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Living to 90 Depends on Gender, Body & Activity

Living to 90 Depends on Gender, Body & Activity
February 02
07:58 2019

zyloric tablet price When most of us were younger, we didn’t think about how long we would live. Old age was far away and therefore out of mind and thought.

diltiazem ointment cost If you were like me, I played rough growing up and didn’t worry about getting hurt or killed, as long as I was having fun. I admit now that I did some pretty foolish things, but I have no real regrets and a lot of great and some not so great memories, like spending several months in a cast from my waist to neck after falling 30 feet out of a tree and breaking my collar bone and three ribs trying to catch a branch on the way down. However, I still treasure the memories of my several years of saddle bronc and bull riding competition and the times I broke wild range horses. Yeah, I got hurt and still have long lasting injuries and pain from them, but I have no regrets and loved what I did.

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buy gabapentin otc Now that I’m 67, the thought of how long I’ll live seems a little more important than it did when I was a reckless teenager. The same is probably true for many other older folks. We think of our kids and grandkids and wanting to be around for them as well as for our spouses and for ourselves.

So, who wouldn’t want to live to be 90 or more?  Did you know that your chances of living to 90 could depend on your gender, your body shape and how active you are, but it’s not as simple as that?

According to a recent report:

“Living to the ripe old age of 90 may depend on your body size — both height and weight — as well as your level of physical activity, and seems to influence a woman’s lifespan more than it does a man’s, according to a new study published Monday in the medical journal BMJ.”

“The study found women who lived to 90 were, on average, taller and had put on less weight since the age of 20 as compared to women who were shorter and heavier. No such association was seen for men. However, men saw more benefit from physical activity than women…”

“In 1986 researchers asked over 7,000 Norwegian men and women between age 55 and 69 about their height, current weight, and weight at age 20. Both genders also told researchers about their current physical activity, which included dog walking, gardening, home improvements, walking or biking to work and sports. The men and women were then sorted into daily activity quotas: less than 30 minutes, 30 to 60 minutes, and 90 minutes or more.”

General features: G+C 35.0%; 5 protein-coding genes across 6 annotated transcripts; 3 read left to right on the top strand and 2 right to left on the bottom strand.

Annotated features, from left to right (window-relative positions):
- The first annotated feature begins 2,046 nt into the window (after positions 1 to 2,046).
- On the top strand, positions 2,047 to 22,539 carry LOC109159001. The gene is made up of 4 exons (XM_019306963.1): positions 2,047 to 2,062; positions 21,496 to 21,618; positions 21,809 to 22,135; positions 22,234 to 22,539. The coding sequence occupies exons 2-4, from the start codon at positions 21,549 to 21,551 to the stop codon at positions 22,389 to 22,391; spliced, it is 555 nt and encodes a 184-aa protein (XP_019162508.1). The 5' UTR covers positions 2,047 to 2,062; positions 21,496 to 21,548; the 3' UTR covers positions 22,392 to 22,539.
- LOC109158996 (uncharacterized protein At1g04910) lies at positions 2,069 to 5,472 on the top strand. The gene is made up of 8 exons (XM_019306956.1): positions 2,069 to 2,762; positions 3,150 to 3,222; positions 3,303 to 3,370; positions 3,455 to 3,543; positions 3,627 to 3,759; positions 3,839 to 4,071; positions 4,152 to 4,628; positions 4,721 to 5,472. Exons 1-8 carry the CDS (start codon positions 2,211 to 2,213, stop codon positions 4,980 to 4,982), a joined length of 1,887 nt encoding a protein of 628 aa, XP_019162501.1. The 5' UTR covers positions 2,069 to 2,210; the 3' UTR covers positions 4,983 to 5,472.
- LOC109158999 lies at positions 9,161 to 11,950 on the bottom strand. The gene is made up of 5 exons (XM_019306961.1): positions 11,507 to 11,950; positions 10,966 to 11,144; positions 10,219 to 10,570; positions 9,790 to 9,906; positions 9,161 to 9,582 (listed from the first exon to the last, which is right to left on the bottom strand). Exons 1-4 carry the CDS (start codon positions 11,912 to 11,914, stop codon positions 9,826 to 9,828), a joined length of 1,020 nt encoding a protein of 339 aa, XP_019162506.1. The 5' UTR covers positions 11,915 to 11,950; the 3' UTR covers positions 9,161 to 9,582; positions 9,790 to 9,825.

“The groups were monitored until they died or reached the age of 90; of the 7807 participants, 433 men and 994 women lived to that age. Issues that could affect longevity, such current or past smoking and level of alcohol use, were also taken into account.”

“Men and women in the study fared very differently when it came to the impact of body size and exercise.”

“Women who weighed less at age 20 and put on less weight as they aged were more likely to live longer than heavier women. Height played a major factor: the study found women who were taller than 5 feet 9 inches were 31% more likely to live into their 90s than women who were less than 5 feet 3 inches.”

“Neither height or weight seemed to factor into whether the men reached their 90s, but activity level did. Men who spent 90 minutes a day or more being active were 39% more likely to live to 90 than men who were physically active for less than 30 minutes. In addition, for each 30 minutes a day the men were active, they were 5% more likely to reach that age.”

“However, women who were physically active for more than 60 minutes a day were only 21% more likely to live to 90 than those who did 30 minutes or less. And unlike men, there was no bonus for increasing activity. In fact, the study found that the optimal level of activity for women was 60 minutes a day.”

Regardless of what your gender is, physical activity was one key to living longer and it’s the only key that we can change. You can’t really change your height and changing sexes has proven to substantially shorten lives.


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